BOTH IN QUES­TION BE­YOND TOYKO GAMES AS ‘CORE SPORTS’ TAKE PRECE­DENCE Though both rugby and golf have raised the bar, Olympic lead­ers will be closely look­ing at new sports to bring in a young crowd. Skate­board­ing is among the new sports tempt­ing the In­tern

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Rugby and golf thrived on their re­turn to the Olympics af­ter a cen­tury away, but will face new chal­lengers in the battle to re­tain a place be­yond the Toyko 2020 Games.

Base­ball/soft­ball, karate, sport climb­ing, surf­ing and skate­board­ing will all be in­cluded in Ja­pan and will be anx­ious to make a good im­pres­sion to get a pos­si­ble place among the so­called “core sports” with ac­cess to Olympic riches. There is no doubt that rugby and golf raised the bar, de­spite a host of male golf stars stay­ing away. Both have places as­sured for 2020, but the con­test starts to keep that place and Olympic lead­ers will be look­ing closely at the new sports that bring in the young crowd. Rugby’s last Olympic in­car­na­tion was as a men’s 15-a-side tour­na­ment in 1924 won by the United States. The high-oc­tane ab­bre­vi­ated rugby sev­ens on of­fer this time did not dis­ap­point. The 10-leg Sev­ens World Se­ries is pulling in in­creas­ing crowds. Aus­tralia won the women’s con­test at the 15,000-ca­pac­ity Deodoro Sta­dium and home in­ter­est was cap­tured as the Brazil­ian women bat­tled to fin­ish ninth of the 12 teams, to guar­an­tee a spot on next sea­son’s world se­ries.

Fiji won their first medal of any colour when they smashed Bri­tain in the men’s fi­nal, de­liv­er­ing one of the most com­plete dis­plays of sev­ens rugby ever seen in front of a rau­cous, sell­out crowd. The tour­na­ment also fea­tured the biggest up­set in sev­ens his­tory as Ja­pan de­feated world cham­pi­ons New Zealand. The teams “show­cased the very best of our sport and its char­ac­ter-build­ing val­ues, demon­strat­ing why we be­lieve it is a per­fect fit for the Olympic Games,” said World Rugby chair­man Bill Beau­mont. Beau­mont said rugby’s in­clu­sion in the Olympics had been a “gamechanger”. “Since be­ing voted back on to the pro­gramme in 2009, we have seen par­tic­i­pa­tion dou­ble to 7.73 mil­lion and we are de­ter­mined to max­imise the Rio 2016 halo ef­fect,” the for­mer Eng­land skip­per said. Golf, mak­ing its Olympic re­turn af­ter a 112-year ab­sence, was hit by the with­drawals of more than 20 top play­ers in­clud­ing North­ern Ir­ish­man Rory McIl­roy and top-ranked Ja­son Day. While the top four might have been ab­sent, world num­ber five Hen­rik Sten­son took sil­ver, with world num­ber 12 Justin Rose crowned Olympic cham­pion. Mr McIl­roy said last month that he didn’t rank golf as a “real” Olympic sport. But Mr Rose, the 2013 US Open cham­pion, said the Olympics had “res­onated with a wider au­di­ence, far wider than the US Open vic­tory did. It is not just golf fans. It’s sports fans as a whole.” Mr Rose said the miss­ing golfers would have to take note. “It’s not go­ing to sit well with them. It’s an op­por­tu­nity that comes around so rarely. Hope­fully they are go­ing to take the op­por­tu­nity in 2020.”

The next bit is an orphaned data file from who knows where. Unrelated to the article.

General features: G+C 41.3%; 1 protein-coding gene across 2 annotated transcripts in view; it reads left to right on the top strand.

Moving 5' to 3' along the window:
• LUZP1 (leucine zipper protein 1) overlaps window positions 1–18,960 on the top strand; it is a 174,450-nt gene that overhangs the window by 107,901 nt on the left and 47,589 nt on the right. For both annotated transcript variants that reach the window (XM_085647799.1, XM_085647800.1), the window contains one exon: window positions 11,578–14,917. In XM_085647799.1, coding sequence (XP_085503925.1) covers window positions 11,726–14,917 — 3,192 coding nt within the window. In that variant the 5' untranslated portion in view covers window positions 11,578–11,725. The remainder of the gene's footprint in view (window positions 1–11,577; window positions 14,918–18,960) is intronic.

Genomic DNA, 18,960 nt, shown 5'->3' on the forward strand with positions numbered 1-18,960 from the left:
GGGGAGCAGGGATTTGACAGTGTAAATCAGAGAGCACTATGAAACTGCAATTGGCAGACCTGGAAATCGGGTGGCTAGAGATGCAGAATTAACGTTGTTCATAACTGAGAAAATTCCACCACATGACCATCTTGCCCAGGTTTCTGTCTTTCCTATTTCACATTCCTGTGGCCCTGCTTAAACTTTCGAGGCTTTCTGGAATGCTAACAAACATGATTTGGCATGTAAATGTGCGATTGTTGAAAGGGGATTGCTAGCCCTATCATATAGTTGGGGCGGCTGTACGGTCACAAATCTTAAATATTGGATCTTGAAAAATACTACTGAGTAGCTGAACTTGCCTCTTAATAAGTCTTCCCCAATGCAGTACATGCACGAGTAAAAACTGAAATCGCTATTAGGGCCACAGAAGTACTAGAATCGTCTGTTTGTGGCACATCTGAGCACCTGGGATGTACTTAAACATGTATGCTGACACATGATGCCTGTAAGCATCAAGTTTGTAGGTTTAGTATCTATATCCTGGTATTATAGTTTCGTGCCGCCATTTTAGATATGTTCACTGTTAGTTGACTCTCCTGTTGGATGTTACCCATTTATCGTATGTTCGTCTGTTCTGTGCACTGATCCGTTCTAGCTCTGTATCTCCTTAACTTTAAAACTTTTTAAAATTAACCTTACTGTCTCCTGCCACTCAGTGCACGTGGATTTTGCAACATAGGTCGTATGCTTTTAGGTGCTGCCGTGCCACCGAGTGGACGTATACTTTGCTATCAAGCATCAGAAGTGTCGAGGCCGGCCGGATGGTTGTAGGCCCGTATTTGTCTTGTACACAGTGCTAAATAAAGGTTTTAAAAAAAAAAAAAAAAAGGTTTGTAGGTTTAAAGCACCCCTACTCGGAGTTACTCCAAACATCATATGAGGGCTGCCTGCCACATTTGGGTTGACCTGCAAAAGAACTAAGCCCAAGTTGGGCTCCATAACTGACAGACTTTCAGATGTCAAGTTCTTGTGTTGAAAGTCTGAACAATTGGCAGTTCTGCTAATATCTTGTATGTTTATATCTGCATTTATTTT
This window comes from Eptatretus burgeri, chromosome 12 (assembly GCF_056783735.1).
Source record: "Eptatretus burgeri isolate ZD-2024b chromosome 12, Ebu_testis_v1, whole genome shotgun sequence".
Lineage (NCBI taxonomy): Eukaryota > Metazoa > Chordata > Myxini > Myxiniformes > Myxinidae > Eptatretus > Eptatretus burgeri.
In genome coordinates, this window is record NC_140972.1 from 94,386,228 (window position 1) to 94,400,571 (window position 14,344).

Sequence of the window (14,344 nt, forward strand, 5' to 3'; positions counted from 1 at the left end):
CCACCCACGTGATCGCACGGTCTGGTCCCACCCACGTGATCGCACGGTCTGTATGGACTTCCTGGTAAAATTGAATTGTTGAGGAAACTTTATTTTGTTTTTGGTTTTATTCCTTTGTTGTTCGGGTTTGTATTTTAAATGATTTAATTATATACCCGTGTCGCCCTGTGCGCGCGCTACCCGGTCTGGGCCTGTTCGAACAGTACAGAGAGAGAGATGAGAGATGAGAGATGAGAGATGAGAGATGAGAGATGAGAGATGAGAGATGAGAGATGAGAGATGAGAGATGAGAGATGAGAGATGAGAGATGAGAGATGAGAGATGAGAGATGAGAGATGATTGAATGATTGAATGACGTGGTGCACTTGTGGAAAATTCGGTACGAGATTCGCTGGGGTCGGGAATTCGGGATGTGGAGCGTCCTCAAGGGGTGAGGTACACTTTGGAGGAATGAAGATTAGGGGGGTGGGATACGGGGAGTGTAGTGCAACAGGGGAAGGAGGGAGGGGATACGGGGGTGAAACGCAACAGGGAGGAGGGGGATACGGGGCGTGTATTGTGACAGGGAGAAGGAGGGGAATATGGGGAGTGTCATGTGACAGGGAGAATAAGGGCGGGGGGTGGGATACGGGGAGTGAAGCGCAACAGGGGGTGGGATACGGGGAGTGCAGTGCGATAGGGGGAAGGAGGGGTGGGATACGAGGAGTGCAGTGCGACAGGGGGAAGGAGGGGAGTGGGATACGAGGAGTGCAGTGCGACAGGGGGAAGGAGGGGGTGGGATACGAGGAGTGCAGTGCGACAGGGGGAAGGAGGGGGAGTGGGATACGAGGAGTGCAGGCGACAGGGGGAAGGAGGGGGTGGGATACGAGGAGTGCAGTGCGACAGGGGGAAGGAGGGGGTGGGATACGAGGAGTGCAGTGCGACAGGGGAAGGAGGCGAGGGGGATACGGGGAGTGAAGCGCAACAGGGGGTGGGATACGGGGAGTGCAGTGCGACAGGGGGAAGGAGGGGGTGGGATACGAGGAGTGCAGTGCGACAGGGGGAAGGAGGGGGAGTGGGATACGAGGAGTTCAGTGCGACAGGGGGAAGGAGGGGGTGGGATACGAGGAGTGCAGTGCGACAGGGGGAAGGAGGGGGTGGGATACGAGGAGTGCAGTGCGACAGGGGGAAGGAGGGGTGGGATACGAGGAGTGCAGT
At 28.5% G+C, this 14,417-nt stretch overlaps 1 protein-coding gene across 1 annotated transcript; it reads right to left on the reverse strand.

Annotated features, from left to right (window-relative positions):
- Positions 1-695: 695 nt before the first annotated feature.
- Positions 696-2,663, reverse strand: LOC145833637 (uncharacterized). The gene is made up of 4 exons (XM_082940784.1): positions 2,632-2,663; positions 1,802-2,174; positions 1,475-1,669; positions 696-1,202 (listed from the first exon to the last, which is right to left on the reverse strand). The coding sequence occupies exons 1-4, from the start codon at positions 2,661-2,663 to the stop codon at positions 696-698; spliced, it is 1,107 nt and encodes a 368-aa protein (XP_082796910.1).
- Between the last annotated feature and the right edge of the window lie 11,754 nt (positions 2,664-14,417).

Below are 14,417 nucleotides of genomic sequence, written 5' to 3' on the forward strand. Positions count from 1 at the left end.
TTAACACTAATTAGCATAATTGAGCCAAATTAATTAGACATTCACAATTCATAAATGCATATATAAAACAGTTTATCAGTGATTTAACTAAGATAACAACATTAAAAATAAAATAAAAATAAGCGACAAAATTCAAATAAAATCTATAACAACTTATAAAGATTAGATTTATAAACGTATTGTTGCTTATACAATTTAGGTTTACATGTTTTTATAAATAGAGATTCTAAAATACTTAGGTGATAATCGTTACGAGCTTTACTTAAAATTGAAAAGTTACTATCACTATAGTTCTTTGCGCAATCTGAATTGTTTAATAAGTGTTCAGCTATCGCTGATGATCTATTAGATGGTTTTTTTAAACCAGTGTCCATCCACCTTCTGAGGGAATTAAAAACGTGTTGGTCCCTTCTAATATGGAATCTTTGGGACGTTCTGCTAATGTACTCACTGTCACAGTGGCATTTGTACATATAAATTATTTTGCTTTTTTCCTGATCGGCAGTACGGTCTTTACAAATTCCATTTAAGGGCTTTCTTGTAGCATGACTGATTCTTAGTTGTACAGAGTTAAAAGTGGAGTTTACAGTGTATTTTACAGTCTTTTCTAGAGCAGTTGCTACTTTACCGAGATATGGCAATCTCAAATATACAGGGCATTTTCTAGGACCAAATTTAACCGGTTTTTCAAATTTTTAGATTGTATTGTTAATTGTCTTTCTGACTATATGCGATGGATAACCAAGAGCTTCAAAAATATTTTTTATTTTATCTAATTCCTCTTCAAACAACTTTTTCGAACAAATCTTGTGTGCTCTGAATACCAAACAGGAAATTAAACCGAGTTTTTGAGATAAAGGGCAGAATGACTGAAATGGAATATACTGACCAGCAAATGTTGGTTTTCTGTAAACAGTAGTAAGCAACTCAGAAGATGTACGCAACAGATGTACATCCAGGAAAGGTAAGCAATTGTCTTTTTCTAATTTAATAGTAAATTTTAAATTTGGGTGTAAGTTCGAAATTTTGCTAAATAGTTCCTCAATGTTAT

In­ter­na­tional Golf Fed­er­a­tion pres­i­dent Peter Daw­son said an es­ti­mated 10,000 peo­ple watched the men’s fi­nal round and pre­dicted more would come out in Ja­pan. “What they have wit­nessed on tele­vi­sion will make them re­alise they have missed out on a great event.” The women’s com­pe­ti­tion fea­tured all the top play­ers. South Korea’s Park In-Bee, a sev­en­time ma­jor win­ner, beat world num­ber one Ly­dia Ko of New Zealand for gold. “I have won ma­jors, but I haven’t won a gold medal, so this feels very, very spe­cial. To hear our na­tional an­them be­ing played over the golf course was just amaz­ing,” she said of the Olympic ex­pe­ri­ence. Surf­ing, skate­board­ing and karate enter the fray promis­ing a young fol­low­ing against rugby and golf ’s richer and mainly mid­dle-aged fol­low­ers.

In­ter­na­tional Surf­ing As­so­ci­a­tion pres­i­dent Fer­nando Aguerre said it had taken “decades of hard work” to per­suade the In­ter­na­tional Olympic Com­mit­tee grandees. “We are al­ready see­ing increased pop­u­lar­ity of the sport across the world and the Olympic Games will pro­vide an in­cred­i­ble plat­form,” he said. “With its unique and mod­ern blend of sport per­for­mance, style and youth cul­ture, surf­ing will help de­liver some­thing spe­cial to the Games,” he said. Skate­board­ing is promis­ing the same edgy ap­peal that tempts the IOC. Some young skate­board­ers have ex­pressed fears that be­ing in the main­stream Olympics will take away the sport’s cool cache. But Sochi Win­ter Olympics snow­board­ing cham­pion Yuri Pod­ladtchikov is among those tempted to try the new sport in Tokyo. None of the sports can af­ford to be off-bal­ance. The IOC has warned that it will con­sider whether top stars take part in assess­ing who gets a place af­ter 2020. That was a mes­sage to golf. It should also be noted by base­ball whose ma­jor league stars in the United States have not com­mit­ted to ap­pear­ing in Tokyo.

Surf­ing, skate­board­ing and karate enter the fray promis­ing a young fol­low­ing against rugby and golf’s richer and mainly mid­dle-aged fol­low­ers.

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